|Inhofe wants to get highway bill through committee by Memorial Day (Photo courtesy of the office of Sen. James Inhofe)|
New Senate Environment and Public Works Committee Chairman James Inhofe (R-Okla.) says the federal highway program needs increased funding in the reauthorization bill due this year, but Inhofe says he doesn't support boosting the fuel tax to raise that additional revenue.
Speaking to reporters after the Jan. 29 organizational meeting of his panel, Inhofe said that passing the successor to the Transportation Equity Act for the 21st Century is his top priority. The environment committee will take the lead in the Senate for the highway portion of that bill.
He told his committee colleagues he wants to increase the federal highway dollars for "donor" states like Oklahoma, whose motorists pay more in federal fuel taxes than they get back in highway aid. Donor states now are guaranteed at least a 90.5% return. Inhofe says, "I believe we should be able to increase that to 95%."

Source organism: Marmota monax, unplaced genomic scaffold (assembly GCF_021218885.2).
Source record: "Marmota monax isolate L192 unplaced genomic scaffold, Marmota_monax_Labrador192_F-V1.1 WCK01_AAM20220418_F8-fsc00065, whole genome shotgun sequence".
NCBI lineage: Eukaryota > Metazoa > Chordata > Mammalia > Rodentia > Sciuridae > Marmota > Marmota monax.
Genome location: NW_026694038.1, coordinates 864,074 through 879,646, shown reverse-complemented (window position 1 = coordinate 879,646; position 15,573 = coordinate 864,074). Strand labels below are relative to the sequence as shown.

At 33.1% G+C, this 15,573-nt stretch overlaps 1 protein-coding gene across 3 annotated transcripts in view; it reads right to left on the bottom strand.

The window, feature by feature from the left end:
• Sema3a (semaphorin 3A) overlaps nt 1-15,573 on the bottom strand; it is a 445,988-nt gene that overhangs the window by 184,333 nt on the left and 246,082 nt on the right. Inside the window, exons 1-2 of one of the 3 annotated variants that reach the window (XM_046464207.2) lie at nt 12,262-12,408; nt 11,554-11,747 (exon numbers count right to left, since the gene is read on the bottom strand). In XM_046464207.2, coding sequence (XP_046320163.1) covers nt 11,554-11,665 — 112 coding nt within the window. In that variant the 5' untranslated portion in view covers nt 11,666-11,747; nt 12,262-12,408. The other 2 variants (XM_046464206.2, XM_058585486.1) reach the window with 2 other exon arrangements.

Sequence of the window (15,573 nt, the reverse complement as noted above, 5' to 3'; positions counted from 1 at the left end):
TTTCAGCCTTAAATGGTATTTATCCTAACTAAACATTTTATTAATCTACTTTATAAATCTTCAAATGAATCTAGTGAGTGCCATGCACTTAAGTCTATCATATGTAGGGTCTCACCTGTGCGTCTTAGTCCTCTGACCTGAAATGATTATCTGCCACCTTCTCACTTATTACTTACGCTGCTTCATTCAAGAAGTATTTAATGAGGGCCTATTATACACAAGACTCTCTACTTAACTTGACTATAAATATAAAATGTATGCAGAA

Though opposing a fuel-tax hike, Inhofe says he is open to other revenue-raising ideas. He says the 2.5 cents per gallon in gasohol taxes that now go to the general fund should be transferred to the Highway Trust Fund. "It's almost a moral issue," he declares, referring to ensuring that highway user fees go to transportation improvements.
In addition, he says that perhaps the 5.3-cent-per-gal. tax differential between gasohol and gasoline could be addressed. He also notes that some are looking at indexing the fuel tax to account for inflation and says, "That'll be on the table."
Inhofe says he's aiming to get a highway bill out of his committee by Memorial Day, and approved on the Senate floor by July. TEA-21 expires on Sept. 30.
On environmental issues, Inhofe says he will introduce President Bush's "Clear Skies" bill, at the administration's request. But Inhofe says Bush's bill "needs some work"--meaning some changes.
The first bill that the committee will consider will be a proposal sponsored by Sen. Lincoln Chafee (R-R.I.) to deal with pollution from leaking underground storage tanks. Inhofe says the panel will vote on that measure by mid-February.